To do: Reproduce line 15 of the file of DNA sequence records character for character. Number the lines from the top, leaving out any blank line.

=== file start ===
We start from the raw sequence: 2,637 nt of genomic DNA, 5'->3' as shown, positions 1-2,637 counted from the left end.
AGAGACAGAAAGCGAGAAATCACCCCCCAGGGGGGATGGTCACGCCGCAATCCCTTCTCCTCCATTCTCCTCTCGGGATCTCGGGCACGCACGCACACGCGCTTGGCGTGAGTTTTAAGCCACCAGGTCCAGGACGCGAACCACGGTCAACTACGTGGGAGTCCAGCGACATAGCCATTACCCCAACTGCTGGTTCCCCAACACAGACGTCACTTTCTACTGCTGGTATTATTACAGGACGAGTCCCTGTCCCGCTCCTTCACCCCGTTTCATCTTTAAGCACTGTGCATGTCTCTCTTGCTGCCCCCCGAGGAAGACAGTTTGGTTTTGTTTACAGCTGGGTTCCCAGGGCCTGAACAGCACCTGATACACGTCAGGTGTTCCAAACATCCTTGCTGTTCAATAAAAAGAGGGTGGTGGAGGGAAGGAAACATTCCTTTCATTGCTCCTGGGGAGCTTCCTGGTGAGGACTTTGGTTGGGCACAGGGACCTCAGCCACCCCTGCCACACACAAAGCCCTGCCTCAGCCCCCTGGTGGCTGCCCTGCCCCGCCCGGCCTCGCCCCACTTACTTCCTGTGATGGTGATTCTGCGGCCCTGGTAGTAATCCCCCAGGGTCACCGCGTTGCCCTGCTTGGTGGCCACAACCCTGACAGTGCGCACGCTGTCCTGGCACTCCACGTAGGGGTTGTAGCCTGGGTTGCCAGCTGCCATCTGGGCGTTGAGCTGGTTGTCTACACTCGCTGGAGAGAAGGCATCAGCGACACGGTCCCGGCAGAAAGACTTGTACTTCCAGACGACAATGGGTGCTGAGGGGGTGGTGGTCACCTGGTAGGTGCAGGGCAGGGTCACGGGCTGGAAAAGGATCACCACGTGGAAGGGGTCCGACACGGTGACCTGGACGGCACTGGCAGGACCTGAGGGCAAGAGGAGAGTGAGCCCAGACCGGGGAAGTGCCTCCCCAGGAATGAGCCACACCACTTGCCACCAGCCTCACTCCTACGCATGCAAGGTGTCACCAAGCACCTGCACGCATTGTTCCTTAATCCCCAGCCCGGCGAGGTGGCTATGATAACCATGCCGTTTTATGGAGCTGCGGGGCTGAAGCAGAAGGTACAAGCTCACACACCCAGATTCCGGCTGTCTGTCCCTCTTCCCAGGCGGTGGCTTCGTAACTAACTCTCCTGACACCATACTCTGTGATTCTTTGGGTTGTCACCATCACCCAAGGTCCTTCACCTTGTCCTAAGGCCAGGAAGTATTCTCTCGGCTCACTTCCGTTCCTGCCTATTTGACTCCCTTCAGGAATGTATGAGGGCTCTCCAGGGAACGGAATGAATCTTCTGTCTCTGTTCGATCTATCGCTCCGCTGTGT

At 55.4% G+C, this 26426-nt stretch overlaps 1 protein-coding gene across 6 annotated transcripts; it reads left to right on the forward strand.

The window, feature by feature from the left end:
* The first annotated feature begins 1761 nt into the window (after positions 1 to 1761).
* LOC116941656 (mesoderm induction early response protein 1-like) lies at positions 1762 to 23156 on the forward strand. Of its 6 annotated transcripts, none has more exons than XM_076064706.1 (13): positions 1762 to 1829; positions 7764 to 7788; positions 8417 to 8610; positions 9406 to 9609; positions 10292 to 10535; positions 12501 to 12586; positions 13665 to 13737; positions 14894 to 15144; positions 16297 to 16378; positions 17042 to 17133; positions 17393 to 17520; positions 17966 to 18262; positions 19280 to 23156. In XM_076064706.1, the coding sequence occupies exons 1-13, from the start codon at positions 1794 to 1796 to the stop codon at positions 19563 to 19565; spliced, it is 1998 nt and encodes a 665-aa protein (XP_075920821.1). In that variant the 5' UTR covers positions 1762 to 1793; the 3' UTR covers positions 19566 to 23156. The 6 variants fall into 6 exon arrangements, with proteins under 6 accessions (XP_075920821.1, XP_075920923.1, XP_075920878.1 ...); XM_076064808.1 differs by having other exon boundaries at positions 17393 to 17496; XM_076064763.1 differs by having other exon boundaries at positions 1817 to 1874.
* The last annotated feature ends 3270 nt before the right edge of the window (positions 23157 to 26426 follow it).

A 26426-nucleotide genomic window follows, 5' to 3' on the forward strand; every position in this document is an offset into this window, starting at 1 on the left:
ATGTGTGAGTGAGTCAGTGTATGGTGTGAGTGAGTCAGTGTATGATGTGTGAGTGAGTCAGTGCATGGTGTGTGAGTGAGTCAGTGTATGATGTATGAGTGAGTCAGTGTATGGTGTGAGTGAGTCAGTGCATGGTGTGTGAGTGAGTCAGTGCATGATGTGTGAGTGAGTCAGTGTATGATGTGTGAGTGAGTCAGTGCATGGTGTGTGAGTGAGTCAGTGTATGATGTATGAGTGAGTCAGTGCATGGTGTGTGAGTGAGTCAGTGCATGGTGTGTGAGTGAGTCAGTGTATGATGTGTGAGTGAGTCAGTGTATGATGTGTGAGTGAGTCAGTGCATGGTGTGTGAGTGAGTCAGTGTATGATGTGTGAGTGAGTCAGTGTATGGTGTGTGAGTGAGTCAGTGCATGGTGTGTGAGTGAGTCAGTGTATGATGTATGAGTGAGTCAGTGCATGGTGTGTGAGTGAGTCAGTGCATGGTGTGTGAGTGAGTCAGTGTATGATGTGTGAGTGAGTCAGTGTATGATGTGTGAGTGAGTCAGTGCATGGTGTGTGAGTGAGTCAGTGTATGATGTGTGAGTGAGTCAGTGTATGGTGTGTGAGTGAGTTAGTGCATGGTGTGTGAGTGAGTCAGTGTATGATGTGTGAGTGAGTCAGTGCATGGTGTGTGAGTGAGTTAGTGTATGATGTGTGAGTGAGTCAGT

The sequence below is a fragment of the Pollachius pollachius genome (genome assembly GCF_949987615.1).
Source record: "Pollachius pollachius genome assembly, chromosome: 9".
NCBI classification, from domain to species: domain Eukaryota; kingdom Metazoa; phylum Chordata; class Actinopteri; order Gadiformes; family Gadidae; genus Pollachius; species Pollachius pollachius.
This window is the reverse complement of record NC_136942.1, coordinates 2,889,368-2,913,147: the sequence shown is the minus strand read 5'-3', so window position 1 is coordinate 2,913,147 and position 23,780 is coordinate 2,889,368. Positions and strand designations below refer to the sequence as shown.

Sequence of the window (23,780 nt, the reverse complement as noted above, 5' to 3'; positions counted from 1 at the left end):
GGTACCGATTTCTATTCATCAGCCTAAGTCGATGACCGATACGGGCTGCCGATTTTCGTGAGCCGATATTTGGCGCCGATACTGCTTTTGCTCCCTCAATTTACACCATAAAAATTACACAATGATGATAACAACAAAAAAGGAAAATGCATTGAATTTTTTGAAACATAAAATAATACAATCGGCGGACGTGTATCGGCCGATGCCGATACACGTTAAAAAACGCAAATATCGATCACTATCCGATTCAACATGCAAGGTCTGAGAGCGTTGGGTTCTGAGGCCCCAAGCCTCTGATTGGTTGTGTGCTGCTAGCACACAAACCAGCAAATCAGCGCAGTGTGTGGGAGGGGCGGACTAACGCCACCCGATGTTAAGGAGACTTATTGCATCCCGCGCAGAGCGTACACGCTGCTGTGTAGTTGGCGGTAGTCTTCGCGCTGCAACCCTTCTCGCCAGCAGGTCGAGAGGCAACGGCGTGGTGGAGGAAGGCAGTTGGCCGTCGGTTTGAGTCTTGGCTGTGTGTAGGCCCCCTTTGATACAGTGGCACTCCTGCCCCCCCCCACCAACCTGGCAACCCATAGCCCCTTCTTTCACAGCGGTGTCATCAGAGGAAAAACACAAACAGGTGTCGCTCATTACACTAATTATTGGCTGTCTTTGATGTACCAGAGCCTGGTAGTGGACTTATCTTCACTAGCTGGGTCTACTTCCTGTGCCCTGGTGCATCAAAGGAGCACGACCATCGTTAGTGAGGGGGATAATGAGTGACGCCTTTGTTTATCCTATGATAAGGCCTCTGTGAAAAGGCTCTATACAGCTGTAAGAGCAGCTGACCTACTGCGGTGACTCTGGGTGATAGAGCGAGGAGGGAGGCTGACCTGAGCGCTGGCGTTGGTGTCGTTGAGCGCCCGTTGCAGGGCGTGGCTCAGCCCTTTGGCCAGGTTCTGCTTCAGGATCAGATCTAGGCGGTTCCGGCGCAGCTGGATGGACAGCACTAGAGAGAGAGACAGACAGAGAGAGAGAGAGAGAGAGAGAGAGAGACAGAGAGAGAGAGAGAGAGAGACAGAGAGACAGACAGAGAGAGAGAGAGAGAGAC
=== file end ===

GGTACCGATTTCTATTCATCAGCCTAAGTCGATGACCGATACGGGCTGCCGATTTTCGTGAGCCGATATTTGGCGCCGATACTGCTTTTGCTCCCTCAATTTACACCATAAAAATTACACAATGATGATAACAACAAAAAAGGAAAATGCATTGAATTTTTTGAAACATAAAATAATACAATCGGCGGACGTGTATCGGCCGATGCCGATACACGTTAAAAAACGCAAATATCGATCACTATCCGATTCAACATGCAAGGTCTGAGAGCGTTGGGTTCTGAGGCCCCAAGCCTCTGATTGGTTGTGTGCTGCTAGCACACAAACCAGCAAATCAGCGCAGTGTGTGGGAGGGGCGGACTAACGCCACCCGATGTTAAGGAGACTTATTGCATCCCGCGCAGAGCGTACACGCTGCTGTGTAGTTGGCGGTAGTCTTCGCGCTGCAACCCTTCTCGCCAGCAGGTCGAGAGGCAACGGCGTGGTGGAGGAAGGCAGTTGGCCGTCGGTTTGAGTCTTGGCTGTGTGTAGGCCCCCTTTGATACAGTGGCACTCCTGCCCCCCCCCACCAACCTGGCAACCCATAGCCCCTTCTTTCACAGCGGTGTCATCAGAGGAAAAACACAAACAGGTGTCGCTCATTACACTAATTATTGGCTGTCTTTGATGTACCAGAGCCTGGTAGTGGACTTATCTTCACTAGCTGGGTCTACTTCCTGTGCCCTGGTGCATCAAAGGAGCACGACCATCGTTAGTGAGGGGGATAATGAGTGACGCCTTTGTTTATCCTATGATAAGGCCTCTGTGAAAAGGCTCTATACAGCTGTAAGAGCAGCTGACCTACTGCGGTGACTCTGGGTGATAGAGCGAGGAGGGAGGCTGACCTGAGCGCTGGCGTTGGTGTCGTTGAGCGCCCGTTGCAGGGCGTGGCTCAGCCCTTTGGCCAGGTTCTGCTTCAGGATCAGATCTAGGCGGTTCCGGCGCAGCTGGATGGACAGCACTAGAGAGAGAGACAGACAGAGAGAGAGAGAGAGAGAGAGAGAGAGACAGAGAGAGAGAGAGAGAGAGACAGAGAGACAGACAGAGAGAGAGAGAGAGAGAC